If you haven’t read Gordon Edes’ column on Beckett that he wrote today for, then I suggest you do so immediately. It sums up perfectly the dumbfounding defiance with which Beckett currently operates, and his steadfast refusal to hold himself accountable for the way he’s perceived in Boston.

By playing golf the day after he was scratched from a start because of a sore lat – even if he was healthy enough to golf – Beckett laughs in everybody’s face. When we’re supposed to believe that he cares, and we’re supposed to believe that he’s injured, we can’t get behind him playing golf on an off-day if it might hurt the team.

It’s the perception. How can we see that, and he turns a blind eye to it? Or a stubborn eye, I guess. Maybe he thinks his 5.97 ERA will buy him some leverage.

When I was in elementary school, we had a cop come into our class and teach us D.A.R.E. It stands for drug abuse resistance education, so you can figure out, basically, what we were learning.

Well one of the techniques we were taught, as a way to say no to drugs, was to give “The Cold Shoulder.” Essentially, we were told to just turn away when someone offered us drugs. Look the other way, show them our backs and pay them no matter at all.

The Cold Shoulder.

I’m glad I remembered learning about it, because it’s time to put it to some actual use. It’s time to give the Red Sox The Cold Shoulder. From here on out, they can look at my back. They’re just as bad for my health as drugs would have been for me when I was 10 years old.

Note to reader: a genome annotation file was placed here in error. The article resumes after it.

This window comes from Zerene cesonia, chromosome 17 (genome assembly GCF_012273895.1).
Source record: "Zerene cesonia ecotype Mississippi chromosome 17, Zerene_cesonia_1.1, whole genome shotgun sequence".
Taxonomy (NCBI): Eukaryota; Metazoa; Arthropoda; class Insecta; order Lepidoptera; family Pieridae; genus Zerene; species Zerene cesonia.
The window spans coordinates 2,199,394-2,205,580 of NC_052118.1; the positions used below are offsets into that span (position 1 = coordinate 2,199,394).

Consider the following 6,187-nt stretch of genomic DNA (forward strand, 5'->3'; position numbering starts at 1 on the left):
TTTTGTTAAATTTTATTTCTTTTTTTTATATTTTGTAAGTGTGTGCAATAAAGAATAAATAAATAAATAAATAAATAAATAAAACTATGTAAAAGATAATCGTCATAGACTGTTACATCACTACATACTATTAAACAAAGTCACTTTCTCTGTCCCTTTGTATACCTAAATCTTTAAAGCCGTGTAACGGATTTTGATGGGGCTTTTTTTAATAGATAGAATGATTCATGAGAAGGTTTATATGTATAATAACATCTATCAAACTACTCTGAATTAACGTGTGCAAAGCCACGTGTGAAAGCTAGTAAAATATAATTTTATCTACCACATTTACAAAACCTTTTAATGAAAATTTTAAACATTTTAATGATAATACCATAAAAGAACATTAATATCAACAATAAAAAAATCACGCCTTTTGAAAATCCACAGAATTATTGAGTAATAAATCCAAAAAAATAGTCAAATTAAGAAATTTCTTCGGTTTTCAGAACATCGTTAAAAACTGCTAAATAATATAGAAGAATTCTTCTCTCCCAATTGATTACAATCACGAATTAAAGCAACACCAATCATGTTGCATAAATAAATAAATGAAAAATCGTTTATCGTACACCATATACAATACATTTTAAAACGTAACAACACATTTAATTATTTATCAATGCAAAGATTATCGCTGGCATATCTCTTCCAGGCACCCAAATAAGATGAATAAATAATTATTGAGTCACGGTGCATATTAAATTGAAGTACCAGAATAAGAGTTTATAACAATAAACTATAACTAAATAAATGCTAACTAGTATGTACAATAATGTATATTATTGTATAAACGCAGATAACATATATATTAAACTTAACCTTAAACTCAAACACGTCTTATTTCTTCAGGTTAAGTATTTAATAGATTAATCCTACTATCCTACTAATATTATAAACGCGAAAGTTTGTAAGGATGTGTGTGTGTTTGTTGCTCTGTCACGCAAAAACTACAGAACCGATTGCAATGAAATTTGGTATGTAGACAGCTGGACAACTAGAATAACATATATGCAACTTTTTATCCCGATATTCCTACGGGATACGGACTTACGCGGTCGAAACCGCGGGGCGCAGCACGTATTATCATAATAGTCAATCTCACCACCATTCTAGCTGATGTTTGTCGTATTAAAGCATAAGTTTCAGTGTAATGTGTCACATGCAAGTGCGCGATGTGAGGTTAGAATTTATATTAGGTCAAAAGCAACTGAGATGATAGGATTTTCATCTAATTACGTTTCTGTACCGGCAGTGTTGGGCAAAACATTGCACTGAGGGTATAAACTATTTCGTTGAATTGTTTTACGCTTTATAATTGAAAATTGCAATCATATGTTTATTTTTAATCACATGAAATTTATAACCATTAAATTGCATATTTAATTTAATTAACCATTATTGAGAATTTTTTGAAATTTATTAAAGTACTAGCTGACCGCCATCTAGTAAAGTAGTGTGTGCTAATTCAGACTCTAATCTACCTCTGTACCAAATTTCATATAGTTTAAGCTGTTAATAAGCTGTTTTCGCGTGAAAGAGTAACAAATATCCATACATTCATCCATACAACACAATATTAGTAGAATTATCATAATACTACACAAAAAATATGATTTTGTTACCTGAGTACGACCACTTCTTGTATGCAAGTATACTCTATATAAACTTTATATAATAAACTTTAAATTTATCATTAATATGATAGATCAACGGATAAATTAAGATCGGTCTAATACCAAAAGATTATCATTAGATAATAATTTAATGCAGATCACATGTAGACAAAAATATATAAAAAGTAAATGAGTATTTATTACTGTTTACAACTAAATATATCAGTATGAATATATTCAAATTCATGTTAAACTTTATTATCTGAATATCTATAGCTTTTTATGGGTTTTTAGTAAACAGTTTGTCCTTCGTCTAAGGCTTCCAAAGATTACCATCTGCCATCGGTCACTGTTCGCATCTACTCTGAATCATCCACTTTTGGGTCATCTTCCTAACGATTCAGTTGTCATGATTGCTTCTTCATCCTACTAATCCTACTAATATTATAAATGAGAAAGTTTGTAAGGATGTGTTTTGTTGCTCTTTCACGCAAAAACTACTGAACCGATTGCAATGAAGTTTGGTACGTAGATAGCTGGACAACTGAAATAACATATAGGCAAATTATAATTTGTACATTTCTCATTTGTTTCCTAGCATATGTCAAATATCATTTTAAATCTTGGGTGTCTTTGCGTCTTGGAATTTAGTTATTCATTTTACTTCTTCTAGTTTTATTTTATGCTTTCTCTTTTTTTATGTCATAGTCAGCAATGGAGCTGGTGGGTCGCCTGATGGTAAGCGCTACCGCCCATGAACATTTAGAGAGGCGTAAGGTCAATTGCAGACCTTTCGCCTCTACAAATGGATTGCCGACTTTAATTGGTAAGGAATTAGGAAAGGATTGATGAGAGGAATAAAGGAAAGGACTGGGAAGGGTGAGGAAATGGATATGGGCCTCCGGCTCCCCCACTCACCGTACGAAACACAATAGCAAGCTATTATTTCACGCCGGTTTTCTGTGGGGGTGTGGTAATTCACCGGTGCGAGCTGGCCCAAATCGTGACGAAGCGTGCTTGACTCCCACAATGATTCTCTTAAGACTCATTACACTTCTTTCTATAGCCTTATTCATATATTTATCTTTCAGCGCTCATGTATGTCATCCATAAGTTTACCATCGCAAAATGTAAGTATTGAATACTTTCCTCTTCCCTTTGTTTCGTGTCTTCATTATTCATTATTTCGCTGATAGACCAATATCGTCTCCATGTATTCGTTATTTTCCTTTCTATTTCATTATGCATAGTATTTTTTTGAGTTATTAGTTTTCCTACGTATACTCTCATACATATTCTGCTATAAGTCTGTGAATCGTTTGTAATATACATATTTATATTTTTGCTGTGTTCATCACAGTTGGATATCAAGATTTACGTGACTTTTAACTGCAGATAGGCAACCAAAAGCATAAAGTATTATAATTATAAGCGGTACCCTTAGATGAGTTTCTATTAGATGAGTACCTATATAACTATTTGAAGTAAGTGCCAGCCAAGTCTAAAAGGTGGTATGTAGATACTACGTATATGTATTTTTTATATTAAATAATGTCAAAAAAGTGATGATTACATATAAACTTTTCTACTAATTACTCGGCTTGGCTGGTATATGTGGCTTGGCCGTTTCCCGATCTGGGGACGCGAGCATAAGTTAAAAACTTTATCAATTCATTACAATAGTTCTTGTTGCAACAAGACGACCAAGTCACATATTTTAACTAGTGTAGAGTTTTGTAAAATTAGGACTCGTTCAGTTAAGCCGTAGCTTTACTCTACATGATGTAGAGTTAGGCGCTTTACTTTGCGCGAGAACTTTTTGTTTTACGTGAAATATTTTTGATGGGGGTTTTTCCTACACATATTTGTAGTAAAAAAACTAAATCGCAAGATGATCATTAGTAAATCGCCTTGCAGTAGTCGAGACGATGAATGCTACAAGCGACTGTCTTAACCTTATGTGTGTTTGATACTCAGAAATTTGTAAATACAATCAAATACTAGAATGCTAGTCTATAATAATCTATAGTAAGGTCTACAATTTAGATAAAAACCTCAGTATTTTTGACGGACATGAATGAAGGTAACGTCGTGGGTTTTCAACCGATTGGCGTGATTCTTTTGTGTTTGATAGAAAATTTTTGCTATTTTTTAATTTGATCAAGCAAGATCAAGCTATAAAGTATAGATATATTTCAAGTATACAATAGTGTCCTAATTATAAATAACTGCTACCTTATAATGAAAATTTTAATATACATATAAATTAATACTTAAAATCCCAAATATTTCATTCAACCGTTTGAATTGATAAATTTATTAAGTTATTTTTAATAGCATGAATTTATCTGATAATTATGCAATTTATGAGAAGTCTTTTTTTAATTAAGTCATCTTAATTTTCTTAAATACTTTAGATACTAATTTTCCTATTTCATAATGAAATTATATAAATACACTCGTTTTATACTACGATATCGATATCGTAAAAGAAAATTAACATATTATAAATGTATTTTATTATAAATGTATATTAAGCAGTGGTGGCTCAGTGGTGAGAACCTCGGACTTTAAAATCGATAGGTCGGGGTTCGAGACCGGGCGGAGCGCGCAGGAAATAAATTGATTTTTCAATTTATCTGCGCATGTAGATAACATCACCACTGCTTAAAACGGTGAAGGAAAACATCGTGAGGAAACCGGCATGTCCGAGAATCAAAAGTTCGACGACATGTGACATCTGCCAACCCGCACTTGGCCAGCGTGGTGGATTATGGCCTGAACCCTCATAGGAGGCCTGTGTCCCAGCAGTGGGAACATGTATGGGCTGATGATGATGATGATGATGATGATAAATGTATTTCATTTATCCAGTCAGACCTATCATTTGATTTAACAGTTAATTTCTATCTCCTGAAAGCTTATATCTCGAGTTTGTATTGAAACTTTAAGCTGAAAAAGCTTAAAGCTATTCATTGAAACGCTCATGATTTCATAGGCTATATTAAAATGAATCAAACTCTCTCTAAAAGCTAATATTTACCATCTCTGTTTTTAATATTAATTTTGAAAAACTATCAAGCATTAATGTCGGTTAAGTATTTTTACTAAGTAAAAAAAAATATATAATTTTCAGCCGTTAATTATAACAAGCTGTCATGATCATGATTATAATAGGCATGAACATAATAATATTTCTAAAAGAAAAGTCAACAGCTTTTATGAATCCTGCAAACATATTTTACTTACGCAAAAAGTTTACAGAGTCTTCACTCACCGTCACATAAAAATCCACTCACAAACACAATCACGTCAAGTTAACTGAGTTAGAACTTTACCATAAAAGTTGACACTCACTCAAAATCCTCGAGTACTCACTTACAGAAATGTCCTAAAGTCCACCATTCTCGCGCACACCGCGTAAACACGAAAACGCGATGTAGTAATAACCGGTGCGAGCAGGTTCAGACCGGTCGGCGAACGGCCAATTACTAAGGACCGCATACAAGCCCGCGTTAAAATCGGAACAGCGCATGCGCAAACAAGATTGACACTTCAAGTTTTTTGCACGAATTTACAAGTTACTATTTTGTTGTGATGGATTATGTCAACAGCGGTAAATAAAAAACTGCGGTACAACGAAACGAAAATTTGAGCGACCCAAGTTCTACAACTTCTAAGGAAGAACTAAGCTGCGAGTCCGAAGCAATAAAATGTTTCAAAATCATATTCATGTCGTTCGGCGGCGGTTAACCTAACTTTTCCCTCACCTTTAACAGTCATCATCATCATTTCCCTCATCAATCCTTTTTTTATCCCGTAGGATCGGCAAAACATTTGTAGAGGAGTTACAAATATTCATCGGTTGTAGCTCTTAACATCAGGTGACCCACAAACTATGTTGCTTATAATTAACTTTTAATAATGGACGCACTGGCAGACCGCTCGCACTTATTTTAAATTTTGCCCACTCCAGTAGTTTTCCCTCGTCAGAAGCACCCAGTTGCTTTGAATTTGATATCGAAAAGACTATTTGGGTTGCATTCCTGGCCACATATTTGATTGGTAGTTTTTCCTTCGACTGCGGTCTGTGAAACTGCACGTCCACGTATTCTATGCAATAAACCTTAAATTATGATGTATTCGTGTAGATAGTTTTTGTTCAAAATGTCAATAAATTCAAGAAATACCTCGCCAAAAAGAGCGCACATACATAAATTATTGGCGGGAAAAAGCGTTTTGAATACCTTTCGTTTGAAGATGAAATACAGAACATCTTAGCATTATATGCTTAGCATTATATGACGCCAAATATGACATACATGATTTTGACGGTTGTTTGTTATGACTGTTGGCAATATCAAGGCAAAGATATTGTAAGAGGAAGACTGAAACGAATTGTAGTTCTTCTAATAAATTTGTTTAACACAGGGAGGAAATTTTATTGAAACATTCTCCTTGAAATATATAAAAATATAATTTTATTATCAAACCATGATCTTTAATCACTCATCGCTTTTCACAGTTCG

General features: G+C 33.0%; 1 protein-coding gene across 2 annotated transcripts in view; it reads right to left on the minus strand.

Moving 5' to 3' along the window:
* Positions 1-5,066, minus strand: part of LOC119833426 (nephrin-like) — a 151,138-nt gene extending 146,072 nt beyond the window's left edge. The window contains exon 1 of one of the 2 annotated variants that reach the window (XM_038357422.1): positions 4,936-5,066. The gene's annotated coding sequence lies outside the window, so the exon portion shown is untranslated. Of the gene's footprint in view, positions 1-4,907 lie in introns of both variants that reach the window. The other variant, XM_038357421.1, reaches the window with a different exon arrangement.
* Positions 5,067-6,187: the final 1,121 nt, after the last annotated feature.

I hope people everywhere feel the same way. It’s not right to reward an organization that refuses to reward its fans for their dedication and passion. It’s not right to pay any amount of money – no matter how little – to the Boston Red Sox right now.

You still root for the laundry in the long run, but maybe for now you just pretend the laundry is in the wash. Let it get clean before you start rooting for again.

I’ll still keep an eye on the team, realisitically, but you won’t catch me at Fenway. I half-thought about buying tickets online for the game this Saturday, until common sense swept over me and I realized I’d simply be throwing away my Saturday night for $10 beers and a product on the field that is just as expensive, and just as unfulfilling.

In Beckett’s press conference after Thursday’s game, in which he gave up seven runs in 2.1 innings, he was asked a question about whether or not he understands how fans would poorly perceive his golf outing.

His response? “We get 18 off days a year. I think we deserve a little time to ourselves.”

I’ll do you one better Josh. You want a little time to yourself? You’ve got 131 games left in the season, and I hope they’re all played with empty seats surrounding you on every side.

Then you, and the other players who represent New England’s favorite past time, will have all the alone time you want. People are losing interest, and the crickets are moving in.

I’m done caring, if you won’t.